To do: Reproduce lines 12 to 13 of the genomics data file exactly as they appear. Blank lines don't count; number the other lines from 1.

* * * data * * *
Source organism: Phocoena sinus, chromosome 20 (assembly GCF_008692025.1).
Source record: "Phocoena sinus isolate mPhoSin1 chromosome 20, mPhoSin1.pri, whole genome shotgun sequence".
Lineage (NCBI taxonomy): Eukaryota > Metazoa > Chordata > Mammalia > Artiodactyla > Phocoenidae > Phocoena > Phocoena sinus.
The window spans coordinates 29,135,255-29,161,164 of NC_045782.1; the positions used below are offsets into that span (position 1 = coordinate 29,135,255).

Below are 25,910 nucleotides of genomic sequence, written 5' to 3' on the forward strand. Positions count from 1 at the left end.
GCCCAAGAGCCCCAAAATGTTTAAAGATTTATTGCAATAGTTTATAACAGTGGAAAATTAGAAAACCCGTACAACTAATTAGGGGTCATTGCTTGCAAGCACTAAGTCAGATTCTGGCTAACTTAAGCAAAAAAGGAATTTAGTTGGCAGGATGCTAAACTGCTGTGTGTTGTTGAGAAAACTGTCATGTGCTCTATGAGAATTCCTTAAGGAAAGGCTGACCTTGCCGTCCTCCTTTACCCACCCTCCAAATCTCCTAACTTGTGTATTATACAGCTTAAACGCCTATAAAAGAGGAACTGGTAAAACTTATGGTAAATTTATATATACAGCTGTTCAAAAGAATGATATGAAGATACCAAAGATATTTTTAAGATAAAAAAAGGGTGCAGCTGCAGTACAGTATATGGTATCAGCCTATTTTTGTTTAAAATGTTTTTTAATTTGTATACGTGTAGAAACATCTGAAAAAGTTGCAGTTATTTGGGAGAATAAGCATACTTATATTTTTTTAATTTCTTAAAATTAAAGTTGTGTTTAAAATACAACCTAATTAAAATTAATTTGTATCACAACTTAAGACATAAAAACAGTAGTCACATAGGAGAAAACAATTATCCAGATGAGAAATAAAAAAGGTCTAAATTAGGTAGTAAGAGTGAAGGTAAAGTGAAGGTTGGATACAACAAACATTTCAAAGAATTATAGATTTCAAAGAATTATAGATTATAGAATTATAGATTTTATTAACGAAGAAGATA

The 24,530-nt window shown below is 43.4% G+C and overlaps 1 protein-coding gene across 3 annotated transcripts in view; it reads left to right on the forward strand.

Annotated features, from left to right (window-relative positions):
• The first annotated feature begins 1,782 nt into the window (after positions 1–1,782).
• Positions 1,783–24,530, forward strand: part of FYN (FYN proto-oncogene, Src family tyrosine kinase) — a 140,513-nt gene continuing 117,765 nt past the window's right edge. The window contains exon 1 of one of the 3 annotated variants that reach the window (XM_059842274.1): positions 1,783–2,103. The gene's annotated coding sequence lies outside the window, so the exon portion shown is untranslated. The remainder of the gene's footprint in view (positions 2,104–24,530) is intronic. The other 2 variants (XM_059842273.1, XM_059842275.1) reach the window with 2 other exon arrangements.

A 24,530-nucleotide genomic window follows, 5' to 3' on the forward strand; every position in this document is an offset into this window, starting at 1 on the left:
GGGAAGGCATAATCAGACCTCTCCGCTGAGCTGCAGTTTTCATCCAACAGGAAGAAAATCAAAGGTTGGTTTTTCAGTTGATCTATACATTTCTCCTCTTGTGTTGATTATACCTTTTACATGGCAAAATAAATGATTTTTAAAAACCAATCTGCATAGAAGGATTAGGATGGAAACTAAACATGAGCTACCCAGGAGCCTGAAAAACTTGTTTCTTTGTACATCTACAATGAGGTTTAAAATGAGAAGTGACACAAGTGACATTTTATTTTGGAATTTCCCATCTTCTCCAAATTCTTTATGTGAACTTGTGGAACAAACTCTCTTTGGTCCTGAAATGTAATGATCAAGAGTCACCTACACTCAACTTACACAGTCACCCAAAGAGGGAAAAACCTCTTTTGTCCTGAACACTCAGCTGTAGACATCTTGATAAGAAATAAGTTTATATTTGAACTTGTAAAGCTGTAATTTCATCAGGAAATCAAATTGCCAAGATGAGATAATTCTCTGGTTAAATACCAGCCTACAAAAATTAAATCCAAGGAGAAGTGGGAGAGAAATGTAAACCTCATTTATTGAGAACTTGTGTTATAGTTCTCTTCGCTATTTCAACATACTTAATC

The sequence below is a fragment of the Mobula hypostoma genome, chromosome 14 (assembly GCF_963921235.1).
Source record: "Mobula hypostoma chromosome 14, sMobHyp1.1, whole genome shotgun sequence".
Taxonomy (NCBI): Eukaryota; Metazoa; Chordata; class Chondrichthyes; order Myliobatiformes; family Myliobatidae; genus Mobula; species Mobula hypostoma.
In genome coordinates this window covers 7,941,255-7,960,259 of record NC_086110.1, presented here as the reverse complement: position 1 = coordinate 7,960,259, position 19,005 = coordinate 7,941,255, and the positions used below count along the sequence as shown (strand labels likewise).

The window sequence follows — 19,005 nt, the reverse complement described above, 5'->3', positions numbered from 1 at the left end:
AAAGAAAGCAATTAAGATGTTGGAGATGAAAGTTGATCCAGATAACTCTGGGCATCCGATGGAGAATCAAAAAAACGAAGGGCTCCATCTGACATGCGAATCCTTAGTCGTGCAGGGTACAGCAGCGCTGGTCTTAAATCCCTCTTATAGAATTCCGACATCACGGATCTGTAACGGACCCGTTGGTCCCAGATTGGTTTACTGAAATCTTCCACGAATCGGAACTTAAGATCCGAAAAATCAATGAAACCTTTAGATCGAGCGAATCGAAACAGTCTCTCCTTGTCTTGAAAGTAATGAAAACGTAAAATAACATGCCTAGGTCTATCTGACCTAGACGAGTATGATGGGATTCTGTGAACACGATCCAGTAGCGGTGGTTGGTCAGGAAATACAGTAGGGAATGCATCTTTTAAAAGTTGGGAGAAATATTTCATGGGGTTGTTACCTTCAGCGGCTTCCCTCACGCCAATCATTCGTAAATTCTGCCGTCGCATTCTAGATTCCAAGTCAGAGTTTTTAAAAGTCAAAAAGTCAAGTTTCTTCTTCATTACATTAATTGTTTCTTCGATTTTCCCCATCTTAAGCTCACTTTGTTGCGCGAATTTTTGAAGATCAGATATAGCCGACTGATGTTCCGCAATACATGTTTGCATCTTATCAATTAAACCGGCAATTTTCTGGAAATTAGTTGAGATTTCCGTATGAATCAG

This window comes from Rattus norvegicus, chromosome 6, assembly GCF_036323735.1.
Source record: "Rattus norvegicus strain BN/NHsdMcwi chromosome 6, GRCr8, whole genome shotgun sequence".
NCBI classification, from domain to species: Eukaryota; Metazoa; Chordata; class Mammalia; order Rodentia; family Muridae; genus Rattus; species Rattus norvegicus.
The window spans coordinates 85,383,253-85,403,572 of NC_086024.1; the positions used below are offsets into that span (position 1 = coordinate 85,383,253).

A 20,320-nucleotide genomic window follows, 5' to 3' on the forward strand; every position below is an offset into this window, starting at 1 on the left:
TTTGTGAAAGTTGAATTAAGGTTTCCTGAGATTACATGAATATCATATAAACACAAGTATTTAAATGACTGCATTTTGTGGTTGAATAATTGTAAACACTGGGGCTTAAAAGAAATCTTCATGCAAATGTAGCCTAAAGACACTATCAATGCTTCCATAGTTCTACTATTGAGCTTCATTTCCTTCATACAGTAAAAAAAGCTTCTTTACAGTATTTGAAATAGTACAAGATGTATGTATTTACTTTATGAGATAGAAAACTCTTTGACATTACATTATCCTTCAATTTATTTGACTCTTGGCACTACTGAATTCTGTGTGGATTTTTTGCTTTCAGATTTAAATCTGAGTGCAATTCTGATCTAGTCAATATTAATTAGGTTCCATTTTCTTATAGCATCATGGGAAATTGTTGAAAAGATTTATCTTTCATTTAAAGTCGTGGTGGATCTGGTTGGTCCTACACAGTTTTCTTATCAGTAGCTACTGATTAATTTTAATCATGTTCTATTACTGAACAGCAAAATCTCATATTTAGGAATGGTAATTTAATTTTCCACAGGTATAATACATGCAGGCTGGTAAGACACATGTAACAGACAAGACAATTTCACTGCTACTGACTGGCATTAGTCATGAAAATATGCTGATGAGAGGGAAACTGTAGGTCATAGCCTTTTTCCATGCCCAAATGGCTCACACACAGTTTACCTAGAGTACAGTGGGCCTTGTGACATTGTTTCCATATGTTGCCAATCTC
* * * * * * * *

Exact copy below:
GGGAAGGCATAATCAGACCTCTCCGCTGAGCTGCAGTTTTCATCCAACAGGAAGAAAATCAAAGGTTGGTTTTTCAGTTGATCTATACATTTCTCCTCTTGTGTTGATTATACCTTTTACATGGCAAAATAAATGATTTTTAAAAACCAATCTGCATAGAAGGATTAGGATGGAAACTAAACATGAGCTACCCAGGAGCCTGAAAAACTTGTTTCTTTGTACATCTACAATGAGGTTTAAAATGAGAAGTGACACAAGTGACATTTTATTTTGGAATTTCCCATCTTCTCCAAATTCTTTATGTGAACTTGTGGAACAAACTCTCTTTGGTCCTGAAATGTAATGATCAAGAGTCACCTACACTCAACTTACACAGTCACCCAAAGAGGGAAAAACCTCTTTTGTCCTGAACACTCAGCTGTAGACATCTTGATAAGAAATAAGTTTATATTTGAACTTGTAAAGCTGTAATTTCATCAGGAAATCAAATTGCCAAGATGAGATAATTCTCTGGTTAAATACCAGCCTACAAAAATTAAATCCAAGGAGAAGTGGGAGAGAAATGTAAACCTCATTTATTGAGAACTTGTGTTATAGTTCTCTTCGCTATTTCAACATACTTAATC

The sequence below is a fragment of the Mobula hypostoma genome, chromosome 14 (assembly GCF_963921235.1).